2 Answers | Add Yours
While Atticus does not meet the strict standards of a dynamic character, he does, nevertheless, undergo a chainge in attitude in Chapter 29 of To Kill a Mockingbird when Heck Tate convinces him of the justified reasoning that "Bob Ewell fell on his knife." For, in his discussion with the sheriff, Atticus comes to realize that there is more potential for evil in human behavior than he has hitherto be aware:
Atticus shook his head. "I can't conceive of a man who'd.... "I thought he got it all out of him the day he threatened me. Even if he hadn't, I thought he'd come after me [not his children]."
In another aspect of change involving Atticus, there is much that is revealed about his character to the children and the reader such as his markmanship with a gun. However, the change here is not in Atticus, but in Scout and Jem's attitude toward their father. So, the alterations in the perspective of Atticus must not be confused with a change in his consistently moral, honest, and humble character.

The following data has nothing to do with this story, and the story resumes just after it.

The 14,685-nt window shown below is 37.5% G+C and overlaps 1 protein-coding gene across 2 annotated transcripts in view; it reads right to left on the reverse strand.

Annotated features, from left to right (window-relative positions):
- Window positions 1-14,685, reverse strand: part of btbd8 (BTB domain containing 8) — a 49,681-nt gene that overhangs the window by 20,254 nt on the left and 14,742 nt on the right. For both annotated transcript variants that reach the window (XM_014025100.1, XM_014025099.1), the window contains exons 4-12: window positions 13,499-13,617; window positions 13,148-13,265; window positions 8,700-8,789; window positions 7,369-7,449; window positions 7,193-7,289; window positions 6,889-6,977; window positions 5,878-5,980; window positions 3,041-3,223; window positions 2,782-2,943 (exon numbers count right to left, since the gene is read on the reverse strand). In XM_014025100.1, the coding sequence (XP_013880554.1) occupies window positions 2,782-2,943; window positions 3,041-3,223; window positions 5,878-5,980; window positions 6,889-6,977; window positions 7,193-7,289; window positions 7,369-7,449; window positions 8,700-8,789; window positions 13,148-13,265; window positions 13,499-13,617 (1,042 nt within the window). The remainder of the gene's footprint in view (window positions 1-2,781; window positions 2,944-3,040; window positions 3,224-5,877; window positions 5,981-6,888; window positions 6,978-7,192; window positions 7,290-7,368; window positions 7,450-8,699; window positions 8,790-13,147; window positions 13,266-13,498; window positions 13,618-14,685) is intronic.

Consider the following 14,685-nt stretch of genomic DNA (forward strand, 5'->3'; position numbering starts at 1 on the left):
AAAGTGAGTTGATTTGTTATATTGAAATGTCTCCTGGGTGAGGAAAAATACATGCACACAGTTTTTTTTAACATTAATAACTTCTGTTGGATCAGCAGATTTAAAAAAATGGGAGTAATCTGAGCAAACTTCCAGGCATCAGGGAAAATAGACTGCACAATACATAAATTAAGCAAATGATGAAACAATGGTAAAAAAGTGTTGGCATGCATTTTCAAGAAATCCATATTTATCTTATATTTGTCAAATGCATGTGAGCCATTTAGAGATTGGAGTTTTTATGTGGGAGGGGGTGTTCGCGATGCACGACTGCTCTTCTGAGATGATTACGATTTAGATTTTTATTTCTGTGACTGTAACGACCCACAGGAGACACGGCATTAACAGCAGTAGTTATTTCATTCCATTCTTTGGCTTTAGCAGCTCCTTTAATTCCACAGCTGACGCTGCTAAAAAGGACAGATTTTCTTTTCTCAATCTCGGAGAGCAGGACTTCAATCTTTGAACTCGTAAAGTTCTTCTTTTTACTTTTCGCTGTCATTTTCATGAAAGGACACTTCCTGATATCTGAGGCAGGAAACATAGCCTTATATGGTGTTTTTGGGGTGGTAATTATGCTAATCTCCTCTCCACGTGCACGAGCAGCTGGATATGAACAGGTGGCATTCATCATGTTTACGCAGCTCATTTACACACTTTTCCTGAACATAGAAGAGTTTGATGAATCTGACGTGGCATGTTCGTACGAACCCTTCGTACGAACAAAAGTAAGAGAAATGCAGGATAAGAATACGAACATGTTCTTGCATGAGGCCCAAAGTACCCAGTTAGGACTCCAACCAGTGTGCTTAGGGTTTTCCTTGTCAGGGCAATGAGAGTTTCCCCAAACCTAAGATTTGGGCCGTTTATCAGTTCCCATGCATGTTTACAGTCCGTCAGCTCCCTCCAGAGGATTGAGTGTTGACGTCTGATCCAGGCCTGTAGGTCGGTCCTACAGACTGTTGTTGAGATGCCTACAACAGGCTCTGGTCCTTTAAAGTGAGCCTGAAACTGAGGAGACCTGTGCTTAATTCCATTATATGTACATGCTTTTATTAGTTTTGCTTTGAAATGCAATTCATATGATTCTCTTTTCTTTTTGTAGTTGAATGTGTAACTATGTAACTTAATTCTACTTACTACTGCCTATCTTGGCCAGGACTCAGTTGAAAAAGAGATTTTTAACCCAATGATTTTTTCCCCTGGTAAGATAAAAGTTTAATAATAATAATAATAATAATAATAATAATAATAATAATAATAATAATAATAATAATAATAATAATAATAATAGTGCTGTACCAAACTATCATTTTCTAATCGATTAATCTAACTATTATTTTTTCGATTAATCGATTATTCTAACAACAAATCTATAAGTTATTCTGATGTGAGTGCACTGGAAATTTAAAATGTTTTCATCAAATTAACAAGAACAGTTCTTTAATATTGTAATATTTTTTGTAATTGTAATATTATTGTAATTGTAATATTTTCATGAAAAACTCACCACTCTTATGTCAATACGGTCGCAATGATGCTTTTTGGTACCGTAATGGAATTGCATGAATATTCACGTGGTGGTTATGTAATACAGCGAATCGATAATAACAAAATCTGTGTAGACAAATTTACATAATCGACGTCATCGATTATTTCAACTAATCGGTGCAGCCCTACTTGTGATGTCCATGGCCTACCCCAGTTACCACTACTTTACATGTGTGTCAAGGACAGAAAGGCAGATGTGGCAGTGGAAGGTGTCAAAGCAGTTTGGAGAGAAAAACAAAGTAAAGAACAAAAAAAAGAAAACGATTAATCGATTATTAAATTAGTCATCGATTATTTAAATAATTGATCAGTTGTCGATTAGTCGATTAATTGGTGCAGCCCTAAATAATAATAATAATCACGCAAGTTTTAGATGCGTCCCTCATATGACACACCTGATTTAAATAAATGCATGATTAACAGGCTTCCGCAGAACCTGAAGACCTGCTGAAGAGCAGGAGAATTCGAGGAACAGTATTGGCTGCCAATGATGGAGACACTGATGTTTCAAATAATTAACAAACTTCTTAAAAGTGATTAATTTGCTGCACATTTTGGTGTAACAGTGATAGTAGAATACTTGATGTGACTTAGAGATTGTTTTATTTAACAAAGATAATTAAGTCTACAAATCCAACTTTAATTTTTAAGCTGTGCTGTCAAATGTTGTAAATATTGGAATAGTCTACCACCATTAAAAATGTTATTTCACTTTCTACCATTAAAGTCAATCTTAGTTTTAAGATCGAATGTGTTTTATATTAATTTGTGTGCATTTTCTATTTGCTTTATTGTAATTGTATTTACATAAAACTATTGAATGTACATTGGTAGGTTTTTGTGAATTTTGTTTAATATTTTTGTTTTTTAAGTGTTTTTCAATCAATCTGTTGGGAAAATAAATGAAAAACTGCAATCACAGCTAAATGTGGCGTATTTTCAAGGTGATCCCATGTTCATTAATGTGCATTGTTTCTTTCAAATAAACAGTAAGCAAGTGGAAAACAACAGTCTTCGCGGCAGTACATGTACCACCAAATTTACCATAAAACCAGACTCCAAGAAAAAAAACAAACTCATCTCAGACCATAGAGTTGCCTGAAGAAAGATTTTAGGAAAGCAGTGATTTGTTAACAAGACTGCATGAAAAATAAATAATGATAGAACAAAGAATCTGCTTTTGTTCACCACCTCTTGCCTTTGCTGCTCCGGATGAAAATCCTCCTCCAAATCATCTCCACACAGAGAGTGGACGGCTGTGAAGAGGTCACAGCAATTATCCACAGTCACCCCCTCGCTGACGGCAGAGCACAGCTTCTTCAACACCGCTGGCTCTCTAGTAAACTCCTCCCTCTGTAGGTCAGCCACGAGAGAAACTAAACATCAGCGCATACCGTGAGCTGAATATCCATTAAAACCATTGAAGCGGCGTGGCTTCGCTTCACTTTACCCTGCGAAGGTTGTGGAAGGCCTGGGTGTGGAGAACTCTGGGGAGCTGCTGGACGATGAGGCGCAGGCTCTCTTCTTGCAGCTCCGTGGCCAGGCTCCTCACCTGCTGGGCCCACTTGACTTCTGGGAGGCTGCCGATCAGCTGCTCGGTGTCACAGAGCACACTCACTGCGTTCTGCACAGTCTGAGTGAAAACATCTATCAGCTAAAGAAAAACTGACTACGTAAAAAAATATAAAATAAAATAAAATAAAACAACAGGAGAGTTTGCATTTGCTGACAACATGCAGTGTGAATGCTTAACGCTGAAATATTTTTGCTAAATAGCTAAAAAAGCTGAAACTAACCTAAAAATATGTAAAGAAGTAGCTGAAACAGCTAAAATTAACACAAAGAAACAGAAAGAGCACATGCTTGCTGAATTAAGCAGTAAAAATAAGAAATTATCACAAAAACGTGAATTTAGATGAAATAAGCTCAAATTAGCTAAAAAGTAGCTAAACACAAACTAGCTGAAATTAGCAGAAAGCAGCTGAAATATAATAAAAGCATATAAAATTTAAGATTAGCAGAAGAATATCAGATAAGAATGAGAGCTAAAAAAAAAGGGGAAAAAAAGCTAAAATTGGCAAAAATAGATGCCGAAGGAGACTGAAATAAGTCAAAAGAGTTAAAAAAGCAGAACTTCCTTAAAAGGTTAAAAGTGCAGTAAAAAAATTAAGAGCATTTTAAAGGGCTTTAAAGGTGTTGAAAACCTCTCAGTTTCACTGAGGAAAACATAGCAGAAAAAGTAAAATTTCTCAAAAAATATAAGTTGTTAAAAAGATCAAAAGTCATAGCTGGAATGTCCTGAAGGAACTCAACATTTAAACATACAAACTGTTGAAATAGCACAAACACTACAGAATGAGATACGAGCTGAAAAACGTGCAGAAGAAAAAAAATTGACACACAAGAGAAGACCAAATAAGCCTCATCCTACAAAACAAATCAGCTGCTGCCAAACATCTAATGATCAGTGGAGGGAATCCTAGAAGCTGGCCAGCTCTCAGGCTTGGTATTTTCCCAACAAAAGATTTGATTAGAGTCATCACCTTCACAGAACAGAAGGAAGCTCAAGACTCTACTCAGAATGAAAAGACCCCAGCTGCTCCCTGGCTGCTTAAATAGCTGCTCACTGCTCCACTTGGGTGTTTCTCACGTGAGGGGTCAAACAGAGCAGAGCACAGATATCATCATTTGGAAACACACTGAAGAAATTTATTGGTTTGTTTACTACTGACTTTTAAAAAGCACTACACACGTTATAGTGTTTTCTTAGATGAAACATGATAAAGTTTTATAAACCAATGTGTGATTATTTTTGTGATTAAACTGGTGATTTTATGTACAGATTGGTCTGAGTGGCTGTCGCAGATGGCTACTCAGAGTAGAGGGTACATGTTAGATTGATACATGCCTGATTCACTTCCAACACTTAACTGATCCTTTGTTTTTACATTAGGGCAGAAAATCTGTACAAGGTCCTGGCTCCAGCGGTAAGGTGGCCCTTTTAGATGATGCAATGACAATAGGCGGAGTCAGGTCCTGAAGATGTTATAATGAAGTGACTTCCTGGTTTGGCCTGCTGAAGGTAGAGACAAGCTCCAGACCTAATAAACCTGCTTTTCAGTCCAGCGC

I don’t think Atticus changes much at all over the course of the novel. Throughout the book, he remains morally sound in his thinking and actions and he does this in every situation from the courthouse to his home. If there is any change, it is not discernible. Certainly, he is disheartened by the outcome with Tom Robinson’s trial, but he probably expected this and realized that the social evolution of Maycomb would be a much more gradual process and could not expect a town so steeped in tradition and racist thinking to change over the course of just one trial. He is, maybe, the most forthright and morally justified character in all of American literature. So, as unbelievably good as he is, that’s just the point; he represents ethical justice in totality; he doesn’t need to change.
We’ve answered 319,197 questions. We can answer yours, too.Ask a question